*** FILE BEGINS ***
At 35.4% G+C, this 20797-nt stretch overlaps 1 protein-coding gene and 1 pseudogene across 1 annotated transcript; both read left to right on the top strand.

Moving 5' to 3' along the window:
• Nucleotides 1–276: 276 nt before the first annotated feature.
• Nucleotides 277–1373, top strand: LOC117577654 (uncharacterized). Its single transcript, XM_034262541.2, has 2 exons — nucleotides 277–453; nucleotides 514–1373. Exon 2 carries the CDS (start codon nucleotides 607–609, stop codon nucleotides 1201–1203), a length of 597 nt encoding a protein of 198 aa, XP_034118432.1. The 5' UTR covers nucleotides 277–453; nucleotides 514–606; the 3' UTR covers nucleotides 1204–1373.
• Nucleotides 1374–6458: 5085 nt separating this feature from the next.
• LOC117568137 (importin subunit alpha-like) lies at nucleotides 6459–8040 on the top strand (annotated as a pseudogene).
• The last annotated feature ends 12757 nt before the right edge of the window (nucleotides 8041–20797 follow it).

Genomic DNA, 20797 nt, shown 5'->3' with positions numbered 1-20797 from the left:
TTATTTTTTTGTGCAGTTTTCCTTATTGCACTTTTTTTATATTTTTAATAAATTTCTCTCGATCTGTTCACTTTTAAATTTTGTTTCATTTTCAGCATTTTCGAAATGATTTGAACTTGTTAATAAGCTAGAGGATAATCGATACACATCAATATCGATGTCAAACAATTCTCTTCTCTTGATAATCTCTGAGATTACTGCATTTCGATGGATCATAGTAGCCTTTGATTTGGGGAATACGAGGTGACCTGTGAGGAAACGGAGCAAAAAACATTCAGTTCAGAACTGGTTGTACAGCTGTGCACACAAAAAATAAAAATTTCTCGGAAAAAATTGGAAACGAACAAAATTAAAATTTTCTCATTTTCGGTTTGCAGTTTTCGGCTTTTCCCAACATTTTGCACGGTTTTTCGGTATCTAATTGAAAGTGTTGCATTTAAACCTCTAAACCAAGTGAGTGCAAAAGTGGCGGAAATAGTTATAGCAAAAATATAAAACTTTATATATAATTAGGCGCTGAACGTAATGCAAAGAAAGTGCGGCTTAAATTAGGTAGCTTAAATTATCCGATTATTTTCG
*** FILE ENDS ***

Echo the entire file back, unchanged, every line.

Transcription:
At 35.4% G+C, this 20797-nt stretch overlaps 1 protein-coding gene and 1 pseudogene across 1 annotated transcript; both read left to right on the top strand.

Moving 5' to 3' along the window:
• Nucleotides 1–276: 276 nt before the first annotated feature.
• Nucleotides 277–1373, top strand: LOC117577654 (uncharacterized). Its single transcript, XM_034262541.2, has 2 exons — nucleotides 277–453; nucleotides 514–1373. Exon 2 carries the CDS (start codon nucleotides 607–609, stop codon nucleotides 1201–1203), a length of 597 nt encoding a protein of 198 aa, XP_034118432.1. The 5' UTR covers nucleotides 277–453; nucleotides 514–606; the 3' UTR covers nucleotides 1204–1373.
• Nucleotides 1374–6458: 5085 nt separating this feature from the next.
• LOC117568137 (importin subunit alpha-like) lies at nucleotides 6459–8040 on the top strand (annotated as a pseudogene).
• The last annotated feature ends 12757 nt before the right edge of the window (nucleotides 8041–20797 follow it).

Genomic DNA, 20797 nt, shown 5'->3' with positions numbered 1-20797 from the left:
TTATTTTTTTGTGCAGTTTTCCTTATTGCACTTTTTTTATATTTTTAATAAATTTCTCTCGATCTGTTCACTTTTAAATTTTGTTTCATTTTCAGCATTTTCGAAATGATTTGAACTTGTTAATAAGCTAGAGGATAATCGATACACATCAATATCGATGTCAAACAATTCTCTTCTCTTGATAATCTCTGAGATTACTGCATTTCGATGGATCATAGTAGCCTTTGATTTGGGGAATACGAGGTGACCTGTGAGGAAACGGAGCAAAAAACATTCAGTTCAGAACTGGTTGTACAGCTGTGCACACAAAAAATAAAAATTTCTCGGAAAAAATTGGAAACGAACAAAATTAAAATTTTCTCATTTTCGGTTTGCAGTTTTCGGCTTTTCCCAACATTTTGCACGGTTTTTCGGTATCTAATTGAAAGTGTTGCATTTAAACCTCTAAACCAAGTGAGTGCAAAAGTGGCGGAAATAGTTATAGCAAAAATATAAAACTTTATATATAATTAGGCGCTGAACGTAATGCAAAGAAAGTGCGGCTTAAATTAGGTAGCTTAAATTATCCGATTATTTTCG